<p>Each institution determines for itself whether or not X years are "recommended" or "required". You really need to read through the websites carefully. </p>

<p>1) Some will consider Spanish 1 (8th grade) followed by Spanish 2, and Spanish 3 in high school to be three years of foreign language. Some won't. Whether you need to take Spanish 4 depends on where you want to apply. You don't have to take it this year if it doesn't fit your schedule. You can take it next year. Or next summer at the CC.</p>

<p>2) If you have been going to Chinese school on the weekends, get whatever kind of certification that that institution awards and make sure that any college/university that you apply to knows that you have indeed had formal instruction in the language. Since the US is an essentially mono-lingual country, there is a tendency to devalue any home language. Proof of formal instruction including your ability to read and write that language will make the college/university happier.</p>

<p>3) Take the SAT II now for Spanish before you forget everything you've learned in class.</p>

<p>4) You have a good SAT II score for Chinese. Take the AP exam as well if you can prepare for it. Not because this will look good for the colleges, but rather because these scores will give hard evidence of your command of that language. Someday you might need formal proof for a job application. Also, the scores might help you place into a Chinese course actually worth taking once you get to college.</p>

<p>5) Within the language teaching community there is an ongoing tension between language-for-communication (which you probably have from your home-learned Chinese) and language-for-scholars (which is probably more the way your Spanish was taught). I agree that it is stupid to think that suffering through really poorly taught foreign language classes is some kind of evidence of scholarship. Unfortunately, as Redroses has pointed out, a lot of college/university admissions people still buy into that notion. Probably because they aren't bi-lingual themselves - but that would be a whole other story in and of itself.</p>

<p>Wishing you all the best.</p>

<p>^^^csdad: I have a related question. By the time I graduate, I will have completed 5 years of one language and will be proficient in a second (taught outside of school, so the levels are different). Language is one of my strongest subjects; will colleges really ignore my success there when breaking down my transcript?</p>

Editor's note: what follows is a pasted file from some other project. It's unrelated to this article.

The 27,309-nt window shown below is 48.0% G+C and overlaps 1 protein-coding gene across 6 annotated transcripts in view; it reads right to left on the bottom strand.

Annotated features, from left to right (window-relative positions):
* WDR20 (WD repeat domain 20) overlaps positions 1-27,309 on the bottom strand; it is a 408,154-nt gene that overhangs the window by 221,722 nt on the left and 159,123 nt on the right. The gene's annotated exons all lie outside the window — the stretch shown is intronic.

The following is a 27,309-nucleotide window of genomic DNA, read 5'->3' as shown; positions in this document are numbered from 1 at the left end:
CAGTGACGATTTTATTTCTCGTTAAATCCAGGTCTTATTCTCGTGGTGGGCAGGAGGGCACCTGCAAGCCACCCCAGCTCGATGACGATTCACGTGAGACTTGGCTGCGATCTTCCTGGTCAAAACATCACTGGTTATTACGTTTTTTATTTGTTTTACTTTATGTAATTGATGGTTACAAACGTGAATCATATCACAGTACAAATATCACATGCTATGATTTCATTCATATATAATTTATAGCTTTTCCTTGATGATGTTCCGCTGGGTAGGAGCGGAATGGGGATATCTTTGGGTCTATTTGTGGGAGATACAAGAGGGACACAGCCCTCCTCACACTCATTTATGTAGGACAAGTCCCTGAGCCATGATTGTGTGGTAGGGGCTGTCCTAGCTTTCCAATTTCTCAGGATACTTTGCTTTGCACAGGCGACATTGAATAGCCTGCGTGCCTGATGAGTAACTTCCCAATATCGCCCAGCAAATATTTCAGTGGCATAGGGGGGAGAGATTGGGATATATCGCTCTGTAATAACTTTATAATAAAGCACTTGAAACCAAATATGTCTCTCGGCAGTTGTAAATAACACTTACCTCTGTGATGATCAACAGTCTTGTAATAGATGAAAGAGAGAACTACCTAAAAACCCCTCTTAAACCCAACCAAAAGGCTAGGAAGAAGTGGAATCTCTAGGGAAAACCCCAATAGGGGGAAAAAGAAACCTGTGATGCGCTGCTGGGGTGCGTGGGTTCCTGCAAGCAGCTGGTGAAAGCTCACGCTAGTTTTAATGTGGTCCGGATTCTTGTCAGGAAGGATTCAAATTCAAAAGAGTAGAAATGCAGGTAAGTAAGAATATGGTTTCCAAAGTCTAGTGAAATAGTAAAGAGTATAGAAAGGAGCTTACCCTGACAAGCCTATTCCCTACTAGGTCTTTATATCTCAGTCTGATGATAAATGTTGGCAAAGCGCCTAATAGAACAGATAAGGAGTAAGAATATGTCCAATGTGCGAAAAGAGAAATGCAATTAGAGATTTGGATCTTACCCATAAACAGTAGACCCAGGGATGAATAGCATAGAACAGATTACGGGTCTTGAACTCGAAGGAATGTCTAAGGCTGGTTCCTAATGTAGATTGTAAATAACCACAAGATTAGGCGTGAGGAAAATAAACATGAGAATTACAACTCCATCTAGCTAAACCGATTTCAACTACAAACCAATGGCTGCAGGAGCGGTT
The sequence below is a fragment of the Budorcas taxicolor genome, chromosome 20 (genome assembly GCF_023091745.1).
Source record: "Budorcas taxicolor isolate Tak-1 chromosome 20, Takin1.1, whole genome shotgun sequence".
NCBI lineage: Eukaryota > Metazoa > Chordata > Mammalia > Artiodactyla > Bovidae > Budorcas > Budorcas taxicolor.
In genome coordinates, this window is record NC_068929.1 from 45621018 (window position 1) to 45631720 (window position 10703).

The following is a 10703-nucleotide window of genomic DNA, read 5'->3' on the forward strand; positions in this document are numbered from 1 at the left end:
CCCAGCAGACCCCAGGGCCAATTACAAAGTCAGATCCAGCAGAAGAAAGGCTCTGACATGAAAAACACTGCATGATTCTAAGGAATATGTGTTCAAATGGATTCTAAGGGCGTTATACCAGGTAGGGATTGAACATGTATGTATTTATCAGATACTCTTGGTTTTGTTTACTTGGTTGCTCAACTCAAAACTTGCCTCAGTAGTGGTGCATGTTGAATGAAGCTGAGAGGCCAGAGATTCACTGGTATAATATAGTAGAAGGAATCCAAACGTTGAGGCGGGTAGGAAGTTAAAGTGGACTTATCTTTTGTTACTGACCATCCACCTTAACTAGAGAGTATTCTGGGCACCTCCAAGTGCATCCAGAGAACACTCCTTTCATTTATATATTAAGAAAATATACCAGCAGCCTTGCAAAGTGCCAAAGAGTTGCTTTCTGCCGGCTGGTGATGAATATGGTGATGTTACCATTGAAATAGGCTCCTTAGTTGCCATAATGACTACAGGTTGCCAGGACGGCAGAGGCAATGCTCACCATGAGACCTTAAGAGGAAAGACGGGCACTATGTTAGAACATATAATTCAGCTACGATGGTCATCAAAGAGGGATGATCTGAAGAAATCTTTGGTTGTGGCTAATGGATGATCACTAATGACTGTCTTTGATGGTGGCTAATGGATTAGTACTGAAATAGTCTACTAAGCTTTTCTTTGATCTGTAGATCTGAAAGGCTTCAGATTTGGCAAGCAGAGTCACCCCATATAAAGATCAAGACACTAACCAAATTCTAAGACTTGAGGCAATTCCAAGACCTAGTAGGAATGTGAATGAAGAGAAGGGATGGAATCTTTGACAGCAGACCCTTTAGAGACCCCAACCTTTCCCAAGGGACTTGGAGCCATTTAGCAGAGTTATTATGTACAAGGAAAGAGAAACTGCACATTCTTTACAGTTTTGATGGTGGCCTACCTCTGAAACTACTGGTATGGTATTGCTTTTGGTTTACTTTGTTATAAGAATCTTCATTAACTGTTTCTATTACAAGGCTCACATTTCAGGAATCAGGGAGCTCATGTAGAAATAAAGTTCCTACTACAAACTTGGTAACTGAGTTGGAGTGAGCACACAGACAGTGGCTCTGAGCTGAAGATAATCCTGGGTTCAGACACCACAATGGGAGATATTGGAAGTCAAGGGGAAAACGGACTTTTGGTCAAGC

<p>klpv, In our school district, HS Spanish I begins in Grade 8. Spanish II is taken in Grade 9. Spanish III is taken in Grade 10. In total, here the students complete their required 3 years of foreign language at the end of Grade 10. Our district includes the Grade 8--Spanish I on the High School Transcript because it is a high school level foreign language. The same goes for students who take high school level Biology in 8th grade. The course and the grade while taken in 8th grade, will be included on the high school transcript.</p>

<p>OP--As long as you completed Spanish 3, you're fine. Check with your guidance office and see if they include your 8th grade Spanish I on the high school transcript. </p>

<p>Redroses---The student completed through level 3 of a foreign language. As long as he's completed the level 3, colleges will count it as 3 years of foreign language.</p>

<p>I'm not saying they won't count it, I'm saying it will not be looked upon favorably at top colleges to stop there when the HS offers more.</p>

<p>Okay. Thanks for all the info. Unfortunately, my school district doesn't count 8th grade Spanish I on my high school transcript. So I'm just going to take the Chinese AP test to prove my proficiency in Chinese, and if I have space next year, I might try Spanish 4 AP again, or maybe just Spanish 4 Regular. Do you think colleges would rather see 2 years of Spanish in high school or 3 years (with a level down from Spanish 3 Honors to Spanish 4 Regular)?
Also, do you know of any online Spanish classes that would count for high school credits? Would taking an online Spanish class count as another year on my transcript?</p>

<p>If you got high school credit for taking Spanish in 8th grade, you have three years. I think it's probably best to have as many units of foreign language as possible. Having two is a major weak point in my opinion. Plus, then you will most likely have to take a foreign language in college, whereas at many schools if you took three or four years of a language, you can significantly reduce or even eliminate any foreign language requirements in college.</p>